Are You Your Thinking Mind

A man is deep in thought in his thinking mind.Have you ever wondered if you are your thinking mind or have you simply taken it for granted. The following is an exercise designed to help you determine whether you are your thinking mind or pure conscious awareness. So without any further ado, here's the exercise.

Start by closing your eyes and taking three to four deep breaths. Inhale through your nose and fill up your lungs up all the way, then hold your breath for a second, and then exhale through your mouth, emptying your lungs fully. Focus your attention on your breathing to the exclusion of all else.

Now, after you've taken three to four deep breaths, you should be feeling quite relaxed. Breathe in a normal rhythm and try not to "think" any thoughts, simply watch for thoughts to arise in your mind--the way sudden, intuitive thoughts might seem to pop into your mind. The goal here is to see how long you can go before thinking a thought.

My experience over the years practicing this exercise has lead me to believe that who we are, in essence, is conscious awareness. When I notice new thoughts--thoughts I haven't had before--suddenly pop into my mind (or I should say into my awareness), I can't help but ask the question: Where do these new thoughts come from? It's very similar to the experience many people have, including myself, when they are about to go to sleep, and suddenly, random images (phantasmagoria) begin to appear in their mind. Some of the images I've seen were quite unique; some I'm certain I had never seen before. Once, there were mysterious mathematical or hieroglyphic images engraved on a tablet that showed up a couple of times within a few nights. That was many years ago, but the experience was so unique, I've always remembered it. Again, where do these random images and thoughts come from? My guess is the collective unconscious, as Carl Jung first coined the term. When we are in a very quiet state, we have access to thoughts and images collected from humanity's experiences.

But what about our thinking mind? What about the thoughts we seemingly create with our mind? To answer that question, let's go back to when we were babies or even to when we were in our mother's womb. Not that we're going to have recall of any of that. But it seems evident that thinking is something we develop as we grow. And our thinking revolves around our awareness of what is going on around us. We witness life through our awareness (through our senses), and then we have feelings about what we witness, and then we have thoughts about our feelings. Eventually we develop belief systems based on our thoughts and feelings. You could even say that conscious awareness is the hub around which the wheel of thinking turns. But as we get older, our thinking mind becomes predominant, and we develop patterns of thinking that we repeat from one day to the next. It's been said that 95% of the thoughts we have today are the same thoughts that we had yesterday. Essentially, we're on auto pilot. Somewhere along the way we sublimated our conscious awareness and replaced it with our thinking mind.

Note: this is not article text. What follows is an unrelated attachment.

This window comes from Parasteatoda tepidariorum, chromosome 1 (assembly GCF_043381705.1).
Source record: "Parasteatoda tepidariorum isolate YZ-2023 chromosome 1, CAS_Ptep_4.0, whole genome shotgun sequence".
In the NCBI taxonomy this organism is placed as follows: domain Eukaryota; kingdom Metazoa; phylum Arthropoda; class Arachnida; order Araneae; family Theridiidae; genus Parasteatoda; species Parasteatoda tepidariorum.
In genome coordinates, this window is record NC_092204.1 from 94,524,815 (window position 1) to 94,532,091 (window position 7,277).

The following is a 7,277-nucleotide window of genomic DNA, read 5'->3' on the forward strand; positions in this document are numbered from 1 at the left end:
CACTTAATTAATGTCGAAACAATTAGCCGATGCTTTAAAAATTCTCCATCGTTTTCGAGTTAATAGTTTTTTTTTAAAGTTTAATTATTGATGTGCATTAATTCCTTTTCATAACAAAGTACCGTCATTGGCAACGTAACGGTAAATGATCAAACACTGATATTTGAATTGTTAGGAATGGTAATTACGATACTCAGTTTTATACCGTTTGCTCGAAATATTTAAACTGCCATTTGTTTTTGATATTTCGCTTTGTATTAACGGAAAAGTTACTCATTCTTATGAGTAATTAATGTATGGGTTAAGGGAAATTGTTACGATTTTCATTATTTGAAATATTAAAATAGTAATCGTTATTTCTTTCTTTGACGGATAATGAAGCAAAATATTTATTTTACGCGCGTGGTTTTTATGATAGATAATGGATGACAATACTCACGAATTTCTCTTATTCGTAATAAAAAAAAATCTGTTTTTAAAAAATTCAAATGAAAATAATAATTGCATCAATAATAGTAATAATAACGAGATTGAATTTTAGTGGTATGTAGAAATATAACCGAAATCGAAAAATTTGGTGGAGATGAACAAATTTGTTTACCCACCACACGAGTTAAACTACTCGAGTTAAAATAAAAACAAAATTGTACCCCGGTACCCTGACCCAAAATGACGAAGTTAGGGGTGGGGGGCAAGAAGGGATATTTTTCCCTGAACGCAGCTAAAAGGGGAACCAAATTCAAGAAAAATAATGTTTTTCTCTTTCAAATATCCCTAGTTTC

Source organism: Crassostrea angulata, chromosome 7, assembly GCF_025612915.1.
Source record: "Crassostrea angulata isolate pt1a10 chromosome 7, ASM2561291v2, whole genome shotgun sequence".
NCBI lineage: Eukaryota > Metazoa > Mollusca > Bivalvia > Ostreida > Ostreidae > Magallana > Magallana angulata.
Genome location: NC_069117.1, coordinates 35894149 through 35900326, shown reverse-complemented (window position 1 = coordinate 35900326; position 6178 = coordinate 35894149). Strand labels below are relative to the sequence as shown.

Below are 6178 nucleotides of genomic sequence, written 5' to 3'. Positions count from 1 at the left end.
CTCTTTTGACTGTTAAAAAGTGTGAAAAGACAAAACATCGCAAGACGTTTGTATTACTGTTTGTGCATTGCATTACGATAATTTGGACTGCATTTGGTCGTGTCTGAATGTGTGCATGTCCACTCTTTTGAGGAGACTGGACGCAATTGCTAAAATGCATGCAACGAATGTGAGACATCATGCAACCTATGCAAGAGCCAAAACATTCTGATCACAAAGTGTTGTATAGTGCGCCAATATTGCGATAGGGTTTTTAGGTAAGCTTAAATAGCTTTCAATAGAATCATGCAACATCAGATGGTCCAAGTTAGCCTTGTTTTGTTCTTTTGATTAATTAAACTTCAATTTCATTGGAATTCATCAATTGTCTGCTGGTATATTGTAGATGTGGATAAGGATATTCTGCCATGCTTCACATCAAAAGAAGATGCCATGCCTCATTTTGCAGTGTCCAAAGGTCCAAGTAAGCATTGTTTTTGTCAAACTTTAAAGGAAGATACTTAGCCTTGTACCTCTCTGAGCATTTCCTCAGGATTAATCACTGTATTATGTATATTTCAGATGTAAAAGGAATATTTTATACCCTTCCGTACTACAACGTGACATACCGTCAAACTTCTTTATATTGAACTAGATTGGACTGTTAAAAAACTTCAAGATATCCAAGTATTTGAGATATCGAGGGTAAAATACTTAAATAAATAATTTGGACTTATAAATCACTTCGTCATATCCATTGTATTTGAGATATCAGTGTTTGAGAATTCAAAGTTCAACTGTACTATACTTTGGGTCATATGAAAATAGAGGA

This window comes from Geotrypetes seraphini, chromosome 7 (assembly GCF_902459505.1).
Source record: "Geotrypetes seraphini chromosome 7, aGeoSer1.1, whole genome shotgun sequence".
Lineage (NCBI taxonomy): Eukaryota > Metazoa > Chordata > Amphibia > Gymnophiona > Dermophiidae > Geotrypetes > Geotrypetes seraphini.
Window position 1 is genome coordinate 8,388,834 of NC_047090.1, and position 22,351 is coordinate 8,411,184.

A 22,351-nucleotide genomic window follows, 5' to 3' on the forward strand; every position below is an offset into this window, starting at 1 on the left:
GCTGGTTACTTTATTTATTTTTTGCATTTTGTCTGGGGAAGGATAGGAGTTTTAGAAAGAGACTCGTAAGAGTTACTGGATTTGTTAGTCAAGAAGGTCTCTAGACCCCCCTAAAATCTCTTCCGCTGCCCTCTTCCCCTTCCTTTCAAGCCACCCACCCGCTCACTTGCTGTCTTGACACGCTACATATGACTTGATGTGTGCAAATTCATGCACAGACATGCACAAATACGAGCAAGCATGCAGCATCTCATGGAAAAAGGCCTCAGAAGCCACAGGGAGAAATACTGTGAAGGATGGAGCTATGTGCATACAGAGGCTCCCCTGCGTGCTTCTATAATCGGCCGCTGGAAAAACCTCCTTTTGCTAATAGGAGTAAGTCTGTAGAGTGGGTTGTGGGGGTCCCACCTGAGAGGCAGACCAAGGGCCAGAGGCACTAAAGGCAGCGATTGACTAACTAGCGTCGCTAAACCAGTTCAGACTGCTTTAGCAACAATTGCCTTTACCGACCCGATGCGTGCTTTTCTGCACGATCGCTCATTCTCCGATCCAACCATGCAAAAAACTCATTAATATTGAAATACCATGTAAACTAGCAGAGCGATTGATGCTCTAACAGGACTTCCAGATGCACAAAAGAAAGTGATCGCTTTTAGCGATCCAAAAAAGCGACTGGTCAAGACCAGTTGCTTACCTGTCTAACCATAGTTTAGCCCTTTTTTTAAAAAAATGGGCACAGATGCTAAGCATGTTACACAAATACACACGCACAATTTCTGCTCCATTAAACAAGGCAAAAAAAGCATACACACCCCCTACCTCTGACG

There's no question we have a mind capable of thinking and organizing thoughts. But I don't believe that's who we truly are. When we slow down our thoughts, our conscious awareness becomes heightened and focused (self-hypnotic state), and there are many advantages to this. In this state of pure conscious awareness, we can practice meditation, creative thinking, self-hypnosis; we can open ourselves to intuitive or inspirational thoughts; we can explore our true nature; and we can relax and allow our tensions and worries to melt away. This is also the state of mind in which we are able to effectively create changes in our lives. A truly wonderful and powerful state of being.

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